As someone who loves both levels of basketball, I can say that yeah, basketball's like pizza. And the NBA is definitely the better pizza, except... 75% of the time, the pizza winds up soggy and cold, and the regular season games leave fans catatonic by the third quarter. March Madness may be the equivalent of a drunken slice of generic pizza at 3 a.m., but in the moment, it always delivers. Always always always.

Not every fan is going to appreciate that Leon Powe beat the odds just by making it to the NBA—his family's house burned down when he was seven years old, he was homeless for years, and ultimately wound up in foster care. He also tore his ACL in high school, tore it again in college, and then again last year, as a pro. Each time, he'd been written off. He's weathered all of those storms. That's a pretty compelling story. But if you don't have the time to follow bit players like Leon Powe, then the Cavs-Pistons game just looks like a ho-hum game where the best team in the league killed a heavy underdog, and some guy who makes a million dollars scored 16 points. And just because college basketball's got narratives that every fan can understand, that doesn't make it a Lifetime movie.

For a guy like Ali Farokhmanesh or all of the seniors on Cornell's Sweet 16, this is pretty much their only shot at glory. That's not some melodramatic, made-for-TV moment; it's just incredibly awesome.

What's more exciting? Powe and that Cavs game, or Ali Farokhmanesh pulling up 1-on-4 and draining a shot to kill Kansas? Come on.


And as far the "NBA as Independent cinema argument"... Regular season NBA basketball is a lot of things, but let's not laud it for its intellectual foundation. It's not about appreciating the "Intricacies of the game." The NBA features world class players, all of whom can hit open jumpers with astounding accuracy, make mid-air adjustments that defy our imagination, and do a million other things reflexively that college athletes struggle with even on their best day. For that alone, the NBA demands our attention.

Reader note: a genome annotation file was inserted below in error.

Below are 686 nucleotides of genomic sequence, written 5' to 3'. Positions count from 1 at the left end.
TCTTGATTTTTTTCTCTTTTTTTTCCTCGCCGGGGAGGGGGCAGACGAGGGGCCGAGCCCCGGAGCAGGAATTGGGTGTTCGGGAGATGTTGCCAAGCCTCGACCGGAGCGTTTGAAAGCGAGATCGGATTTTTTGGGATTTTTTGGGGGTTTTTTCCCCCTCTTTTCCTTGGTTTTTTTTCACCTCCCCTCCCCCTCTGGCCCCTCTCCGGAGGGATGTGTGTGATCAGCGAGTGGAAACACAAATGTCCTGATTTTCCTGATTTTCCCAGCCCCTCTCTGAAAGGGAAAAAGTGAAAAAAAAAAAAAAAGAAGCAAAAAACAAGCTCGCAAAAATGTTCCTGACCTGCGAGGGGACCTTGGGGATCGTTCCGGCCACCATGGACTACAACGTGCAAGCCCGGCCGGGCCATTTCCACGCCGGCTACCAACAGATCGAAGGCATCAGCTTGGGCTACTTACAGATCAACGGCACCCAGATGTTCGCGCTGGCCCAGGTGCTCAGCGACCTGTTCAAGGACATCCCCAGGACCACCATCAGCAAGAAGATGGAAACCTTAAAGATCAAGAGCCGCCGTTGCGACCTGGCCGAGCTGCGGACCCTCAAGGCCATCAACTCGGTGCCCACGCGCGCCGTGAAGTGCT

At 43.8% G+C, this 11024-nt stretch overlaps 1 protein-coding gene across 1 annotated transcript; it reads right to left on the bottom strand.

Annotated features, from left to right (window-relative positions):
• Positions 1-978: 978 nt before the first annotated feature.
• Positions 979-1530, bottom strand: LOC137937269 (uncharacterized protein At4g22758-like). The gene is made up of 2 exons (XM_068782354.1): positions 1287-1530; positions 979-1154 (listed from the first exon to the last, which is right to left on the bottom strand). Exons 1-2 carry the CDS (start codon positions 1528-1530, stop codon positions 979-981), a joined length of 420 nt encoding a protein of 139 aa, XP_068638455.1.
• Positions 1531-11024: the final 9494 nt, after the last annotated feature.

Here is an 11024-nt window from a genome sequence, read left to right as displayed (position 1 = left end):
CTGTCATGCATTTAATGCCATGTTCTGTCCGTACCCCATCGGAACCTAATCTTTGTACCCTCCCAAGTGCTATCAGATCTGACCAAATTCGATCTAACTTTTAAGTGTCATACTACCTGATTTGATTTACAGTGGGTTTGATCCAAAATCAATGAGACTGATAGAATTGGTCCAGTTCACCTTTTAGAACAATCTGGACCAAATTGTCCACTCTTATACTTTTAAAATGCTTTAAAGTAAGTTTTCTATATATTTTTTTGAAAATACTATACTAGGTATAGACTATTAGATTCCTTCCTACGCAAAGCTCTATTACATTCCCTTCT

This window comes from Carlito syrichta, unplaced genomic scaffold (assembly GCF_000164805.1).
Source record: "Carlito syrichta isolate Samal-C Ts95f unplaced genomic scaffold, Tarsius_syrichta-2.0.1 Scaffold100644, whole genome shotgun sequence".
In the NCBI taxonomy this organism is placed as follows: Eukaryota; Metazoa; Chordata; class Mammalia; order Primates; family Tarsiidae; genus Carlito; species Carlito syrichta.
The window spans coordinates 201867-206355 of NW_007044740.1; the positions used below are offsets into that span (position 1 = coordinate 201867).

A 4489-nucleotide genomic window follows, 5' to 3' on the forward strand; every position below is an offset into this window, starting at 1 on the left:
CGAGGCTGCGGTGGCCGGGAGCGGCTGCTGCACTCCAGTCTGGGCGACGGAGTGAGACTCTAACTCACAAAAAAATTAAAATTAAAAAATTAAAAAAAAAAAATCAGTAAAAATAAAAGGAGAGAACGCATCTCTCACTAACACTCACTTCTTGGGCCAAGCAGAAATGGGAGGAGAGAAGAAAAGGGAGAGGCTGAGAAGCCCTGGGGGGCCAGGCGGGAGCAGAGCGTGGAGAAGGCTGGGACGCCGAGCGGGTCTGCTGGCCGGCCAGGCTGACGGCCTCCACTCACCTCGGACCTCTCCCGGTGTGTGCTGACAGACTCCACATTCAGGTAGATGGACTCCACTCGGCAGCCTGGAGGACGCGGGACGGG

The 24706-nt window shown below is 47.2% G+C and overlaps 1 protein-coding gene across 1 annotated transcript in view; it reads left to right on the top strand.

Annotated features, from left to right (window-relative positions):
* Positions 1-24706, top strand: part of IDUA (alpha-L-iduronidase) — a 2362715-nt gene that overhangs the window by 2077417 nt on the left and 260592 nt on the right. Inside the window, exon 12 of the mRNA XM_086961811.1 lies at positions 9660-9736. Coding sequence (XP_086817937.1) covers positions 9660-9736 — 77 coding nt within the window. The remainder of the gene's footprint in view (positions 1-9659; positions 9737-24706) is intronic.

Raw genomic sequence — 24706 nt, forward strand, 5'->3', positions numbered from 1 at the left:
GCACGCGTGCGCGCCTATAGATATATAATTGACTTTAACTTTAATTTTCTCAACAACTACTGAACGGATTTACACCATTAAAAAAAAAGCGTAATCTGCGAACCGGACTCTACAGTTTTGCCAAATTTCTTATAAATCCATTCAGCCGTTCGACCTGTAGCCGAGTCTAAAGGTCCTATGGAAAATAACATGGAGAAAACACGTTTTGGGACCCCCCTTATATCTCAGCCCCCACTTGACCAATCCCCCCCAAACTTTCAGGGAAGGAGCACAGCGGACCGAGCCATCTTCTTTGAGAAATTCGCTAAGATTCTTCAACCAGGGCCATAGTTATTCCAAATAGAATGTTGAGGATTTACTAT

But as far as intellectual acumen, the games are still essentially 48-minute variations on pick-and-roll sets, and the players are so talented, they can afford to coast for quarters-at-a-time. Anyone that says otherwise is either lying to themselves, or not watching the games. And for God's sake, Mike Woodson coaches in the NBA. Mike Brown! Vinny Del Negro! Nate McMillan! And these are coaches of the good teams...

Let's just put it this way: creativity's not a hallmark of NBA minds. And while the snobs decry college as a game of "pass-pass-pass-take-a-three," the NBA could just as easily be called a game of "dribble-dribble-dribble-drive-get-fouled." Dwyane Wade put his head down and drove through three people... How cerebral!

This isn't to say the NBA's not entertaining. It's my favorite sport in the world, and the playoffs are fantastic. But really. Nothing beats March Madness, and certainly not NBA basketball in March. Again, this is the perfect design. The NBA gets kinda boring this time of year, so we all take a month off and get to watch  one of the greatest spectacles in sports. Don't let the snobs fool you. There's great basketball being played right now, and even when it's a little ugly, it's still better than anything the NBA has to offer. With that, a letter to NBA snobs everywhere...

Dear Snobs: Before your favorite player dominated in the NBA, chances are he played in March.


It's the ultimate proving ground for basketball players. Where the stars of tomorrow play today.


Was college so "inferior" when Brandon Roy was carrying Washington? What about when Paul Pierce was tearing it up at Kansas? Paulpierce_medium

The next few weeks will shape players that'll one day shape the NBA. For better or worse...


It all matters. So stop whining and enjoy the moment. March Madness is as good as it gets.


And if you don't believe me, then just ask these NBA stars whether March is "inferior ball."



NBA Talking Points will return on Friday, when we'll be talking basketball movies, Precious with Fake Scoop Jackson, and HBO's How to Make It America. Speaking of which...The theme song to that show is this week's "Song of the Week." Easily the best part of the show:

Aloe Blacc "I Need"